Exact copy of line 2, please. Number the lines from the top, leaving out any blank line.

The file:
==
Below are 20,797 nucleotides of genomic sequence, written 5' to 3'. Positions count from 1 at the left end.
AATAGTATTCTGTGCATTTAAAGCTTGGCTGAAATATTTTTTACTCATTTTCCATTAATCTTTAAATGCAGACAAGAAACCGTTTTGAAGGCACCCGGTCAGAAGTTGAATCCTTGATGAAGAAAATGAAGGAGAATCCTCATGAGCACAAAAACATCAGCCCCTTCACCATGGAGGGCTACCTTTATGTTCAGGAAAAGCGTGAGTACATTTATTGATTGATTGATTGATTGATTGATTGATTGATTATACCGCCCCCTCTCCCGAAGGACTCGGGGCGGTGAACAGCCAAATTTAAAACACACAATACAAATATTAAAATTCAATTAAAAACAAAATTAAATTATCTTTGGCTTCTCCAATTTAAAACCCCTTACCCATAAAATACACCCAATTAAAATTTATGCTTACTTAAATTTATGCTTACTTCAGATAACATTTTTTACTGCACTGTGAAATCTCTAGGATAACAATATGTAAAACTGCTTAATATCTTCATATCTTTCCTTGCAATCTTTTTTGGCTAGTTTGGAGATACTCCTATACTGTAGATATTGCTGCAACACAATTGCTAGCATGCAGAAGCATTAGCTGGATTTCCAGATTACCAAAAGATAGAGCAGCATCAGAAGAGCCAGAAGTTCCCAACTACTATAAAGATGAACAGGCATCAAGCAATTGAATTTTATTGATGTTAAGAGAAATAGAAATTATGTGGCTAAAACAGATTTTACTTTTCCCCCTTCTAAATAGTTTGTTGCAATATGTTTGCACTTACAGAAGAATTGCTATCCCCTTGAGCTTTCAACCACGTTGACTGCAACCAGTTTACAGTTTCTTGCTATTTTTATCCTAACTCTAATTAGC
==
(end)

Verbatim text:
AATAGTATTCTGTGCATTTAAAGCTTGGCTGAAATATTTTTTACTCATTTTCCATTAATCTTTAAATGCAGACAAGAAACCGTTTTGAAGGCACCCGGTCAGAAGTTGAATCCTTGATGAAGAAAATGAAGGAGAATCCTCATGAGCACAAAAACATCAGCCCCTTCACCATGGAGGGCTACCTTTATGTTCAGGAAAAGCGTGAGTACATTTATTGATTGATTGATTGATTGATTGATTGATTGATTATACCGCCCCCTCTCCCGAAGGACTCGGGGCGGTGAACAGCCAAATTTAAAACACACAATACAAATATTAAAATTCAATTAAAAACAAAATTAAATTATCTTTGGCTTCTCCAATTTAAAACCCCTTACCCATAAAATACACCCAATTAAAATTTATGCTTACTTAAATTTATGCTTACTTCAGATAACATTTTTTACTGCACTGTGAAATCTCTAGGATAACAATATGTAAAACTGCTTAATATCTTCATATCTTTCCTTGCAATCTTTTTTGGCTAGTTTGGAGATACTCCTATACTGTAGATATTGCTGCAACACAATTGCTAGCATGCAGAAGCATTAGCTGGATTTCCAGATTACCAAAAGATAGAGCAGCATCAGAAGAGCCAGAAGTTCCCAACTACTATAAAGATGAACAGGCATCAAGCAATTGAATTTTATTGATGTTAAGAGAAATAGAAATTATGTGGCTAAAACAGATTTTACTTTTCCCCCTTCTAAATAGTTTGTTGCAATATGTTTGCACTTACAGAAGAATTGCTATCCCCTTGAGCTTTCAACCACGTTGACTGCAACCAGTTTACAGTTTCTTGCTATTTTTATCCTAACTCTAATTAGC